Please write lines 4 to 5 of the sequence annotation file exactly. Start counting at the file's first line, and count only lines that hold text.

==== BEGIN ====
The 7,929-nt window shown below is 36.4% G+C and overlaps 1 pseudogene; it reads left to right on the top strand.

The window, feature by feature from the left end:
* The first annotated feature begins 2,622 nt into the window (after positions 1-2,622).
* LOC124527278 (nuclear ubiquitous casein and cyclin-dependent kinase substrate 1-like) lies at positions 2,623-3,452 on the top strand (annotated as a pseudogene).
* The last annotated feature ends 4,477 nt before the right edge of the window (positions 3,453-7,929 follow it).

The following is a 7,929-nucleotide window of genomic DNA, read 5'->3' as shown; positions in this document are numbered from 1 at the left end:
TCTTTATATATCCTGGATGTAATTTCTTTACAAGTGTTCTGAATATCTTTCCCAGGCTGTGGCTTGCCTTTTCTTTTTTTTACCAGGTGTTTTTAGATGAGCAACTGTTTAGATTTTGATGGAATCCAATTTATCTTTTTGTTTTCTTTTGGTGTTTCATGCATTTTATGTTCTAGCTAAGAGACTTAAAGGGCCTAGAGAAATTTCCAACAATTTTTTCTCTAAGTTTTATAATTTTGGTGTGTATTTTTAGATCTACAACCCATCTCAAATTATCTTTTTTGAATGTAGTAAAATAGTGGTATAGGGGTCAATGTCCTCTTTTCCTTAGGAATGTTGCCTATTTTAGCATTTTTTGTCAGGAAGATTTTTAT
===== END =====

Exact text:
* LOC124527278 (nuclear ubiquitous casein and cyclin-dependent kinase substrate 1-like) lies at positions 2,623-3,452 on the top strand (annotated as a pseudogene).
* The last annotated feature ends 4,477 nt before the right edge of the window (positions 3,453-7,929 follow it).